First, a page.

This study with ~983,000 procedures, which was conducted between 2012-2017, shows that it is common to get additional charges from a screening colonoscopy (which is supposed to be covered). Despite using an in-network physician, these charges can be due to “out-of-network” costs from anesthesia or pathology. This can also occur when anesthesia bills the colonoscopy as a diagnostic procedure rather than as a screening procedure.
This blog does not receive any sponsorships. That being said, my wife made a batch of these cookies and they are delicious! My advice is to freeze half the batch and cook some later to avoid overconsumption.
A recent commentary (ECF Brown. NEJM 2020; 382: 1189-91) helps explain why surprise billing still exists despite bipartisan contempt.
“An estimated 20% of U.S. emergency-department visits, 9% of inpatient admissions, and more than half of ambulance or air-ambulance transports involve an out-of-network provider.”
“Surprise medical billing…is more prevalent …in groups owned by certain private-equity investment companies.”
There are generally two approaches to solving the problem of surprise medical billing, either arbitration or using a payment benchmark, the former generally favors providers and the latter generally favors payers.
“Deep-pocketed private equity firms continue to oppose any legislation that cuts into their profits, as they increase their investments in physician practices…Nearly everyone else agrees that patients should be protected from surprise medical bills.”
My take (borrowed from the author): The outcome of the surprise medical billing issue “raises questions about both the role of private equity in health care and the ability of Congress to pass meaningful health care legislation.”
This article describes how “surprise bills are just the latest in a decades-long war between players in the health care industry over who gets to keep the fortunes generated each year from patient illness — $3.6 trillion in 2018.”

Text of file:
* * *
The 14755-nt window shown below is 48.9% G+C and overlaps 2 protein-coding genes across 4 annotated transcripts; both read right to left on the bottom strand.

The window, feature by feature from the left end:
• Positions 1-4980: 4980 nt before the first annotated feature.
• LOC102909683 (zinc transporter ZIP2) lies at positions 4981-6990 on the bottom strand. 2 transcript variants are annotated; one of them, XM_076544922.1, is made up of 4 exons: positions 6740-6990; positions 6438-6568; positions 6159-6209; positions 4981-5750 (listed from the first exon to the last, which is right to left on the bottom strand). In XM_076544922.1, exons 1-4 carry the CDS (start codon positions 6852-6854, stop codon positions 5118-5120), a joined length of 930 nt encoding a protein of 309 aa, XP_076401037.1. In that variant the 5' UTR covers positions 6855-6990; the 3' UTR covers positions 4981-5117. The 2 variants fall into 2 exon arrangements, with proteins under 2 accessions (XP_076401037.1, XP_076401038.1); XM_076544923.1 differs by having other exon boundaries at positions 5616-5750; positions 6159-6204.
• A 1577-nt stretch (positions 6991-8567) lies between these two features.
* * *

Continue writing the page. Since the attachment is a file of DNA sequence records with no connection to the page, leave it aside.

“Forty years a go, …billed rates were far lower…and insurer mostly just paid them…That’s when a more entrepreneurial streak kicked in…If someone is paying you whatever you ask, why not ask for more?”
“Surprise bills are the latest tactic: when providers decided that an insurer’s contracted payment offerings were too meager, they stopped participating in the insurer’s network; they walked away or the insurer left them out. In some cases, physicians decided not to participate in any networks at all. That way, they could charge whatever they wanted when they got involved in patient care and bill the patient directly. For their part, insurers didn’t really care if those practitioners demanding more money left.”
Members of Congress can address this problem and “tackle the obvious injustice. Will they listen to hospitals, doctors, insurers? Or, in this election year, will they finally heed their voter-patients?”
My take: When physicians/hospitals and insurance companies are at odds, patients/families are the ones paying the price.
A recent study has shown how pervasive surprise billing has become. This is another area in medicine in which deceptive billing practices undermine the relationship between families and health care providers.